The astonishing true story of the man-eating tiger that claimed a record 437 human lives
"Thrilling. Fascinating. Exciting." --Wall Street Journal - Riveting. Haunting." --Scientific American
Nepal, c. 1900: A lone tigress began stalking humans, moving like a phantom through the lush foothills of the Himalayas. As the death toll reached an astonishing 436 lives, a young local hunter was dispatched to stop the man-eater before it struck again. This is the extraordinary true story of the Champawat Man-Eater, the deadliest animal in recorded history.
One part pulse-pounding thriller, one part soulful natural history of the endangered Royal Bengal tiger, No Beast So Fierce is Dane Huckelbridge's gripping nonfiction account of the Champawat tiger, which terrified northern India and Nepal from 1900 to 1907, and Jim Corbett, the legendary hunter who pursued it. Huckelbridge's masterful telling also reveals that the tiger, Corbett, and the forces that brought them together are far more complex and fascinating than a simple man-versus-beast tale.
At the turn of the twentieth century as British rule of India tightened and bounties were placed on tiger's heads, a tigress was shot in the mouth by a poacher. Injured but alive, it turned from its usual hunting habits to easier prey--humans. For the next seven years, this man-made killer terrified locals, growing bolder with every kill. Colonial authorities, desperate for help, finally called upon Jim Corbett, a then-unknown railroad employee of humble origins who had grown up hunting game through the hills of Kumaon.
Like a detective on the trail of a serial killer, Corbett tracked the tiger's movements in the dense, hilly woodlands--meanwhile the animal shadowed Corbett in return. Then, after a heartbreaking new kill of a young woman whom he was unable to protect, Corbett followed the gruesome blood trail deep into the forest where hunter and tiger would meet at last.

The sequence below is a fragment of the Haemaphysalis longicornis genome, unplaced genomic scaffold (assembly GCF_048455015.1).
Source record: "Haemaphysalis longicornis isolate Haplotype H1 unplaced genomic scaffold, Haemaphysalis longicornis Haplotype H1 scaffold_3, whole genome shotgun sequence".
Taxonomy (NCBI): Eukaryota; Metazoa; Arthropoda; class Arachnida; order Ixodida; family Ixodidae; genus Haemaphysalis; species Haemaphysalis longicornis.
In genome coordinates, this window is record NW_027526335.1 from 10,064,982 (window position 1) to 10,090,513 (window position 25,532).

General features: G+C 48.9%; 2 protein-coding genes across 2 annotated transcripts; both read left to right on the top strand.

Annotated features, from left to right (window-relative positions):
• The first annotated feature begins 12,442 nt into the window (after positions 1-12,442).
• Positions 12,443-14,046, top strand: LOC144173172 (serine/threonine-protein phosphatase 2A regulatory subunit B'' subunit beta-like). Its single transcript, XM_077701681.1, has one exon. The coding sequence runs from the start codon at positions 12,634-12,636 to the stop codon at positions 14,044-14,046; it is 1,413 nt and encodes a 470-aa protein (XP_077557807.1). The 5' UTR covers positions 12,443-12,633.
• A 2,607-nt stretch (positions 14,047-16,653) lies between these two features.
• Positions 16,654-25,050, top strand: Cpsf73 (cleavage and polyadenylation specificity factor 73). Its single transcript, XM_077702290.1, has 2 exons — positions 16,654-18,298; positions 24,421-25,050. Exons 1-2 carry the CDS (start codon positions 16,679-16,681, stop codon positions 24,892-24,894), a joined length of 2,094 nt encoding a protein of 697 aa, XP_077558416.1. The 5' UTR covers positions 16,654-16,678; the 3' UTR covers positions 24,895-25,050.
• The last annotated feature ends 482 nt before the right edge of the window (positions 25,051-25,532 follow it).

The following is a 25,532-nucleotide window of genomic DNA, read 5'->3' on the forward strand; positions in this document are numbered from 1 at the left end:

Drawing upon on-the-ground research in the Indian Himalayan region where he retraced Corbett's footsteps, Huckelbridge brings to life one of the great adventure stories of the twentieth century. And yet Huckelbridge brings a deeper, more complex story into focus, placing the episode into its full context for the first time: that of colonialism's disturbing impact on the ancient balance between man and tiger; and that of Corbett's own evolution from a celebrated hunter to a principled conservationist who in time would earn fame for his devotion to saving the Bengal tiger and its habitat. Today the Corbett Tiger Reserve preserves 1,200 km of wilderness; within its borders is Jim Corbett National Park, India's oldest and most prestigious national park and a vital haven for the very animals Corbett once hunted.
An unforgettable tale, magnificently told, No Beast So Fierce is an epic of beauty, terror, survival, and redemption for the ages.
"A new bible for wolf-lovers... Any lover of all things lupine is in safe hands. With a meticulous seamstress's eye, Grambo interweaves biological facts with lupine legends, fascinating artifacts and relevant quotes and songs."
--BBC Wildlife Magazine
In this updated and expanded edition with 16 new pages, Rebecca Grambo paints an intimate portrait of an animal that has fascinated, inspired and terrified people throughout human history. Drawing on a wide variety of sources, the author weaves together ancient legends, up-to-date science, historical writings and personal observations. With penetrating photography by Daniel J. Cox, the result is a magnificent, passionate and powerful story of an animal worth understanding and preserving.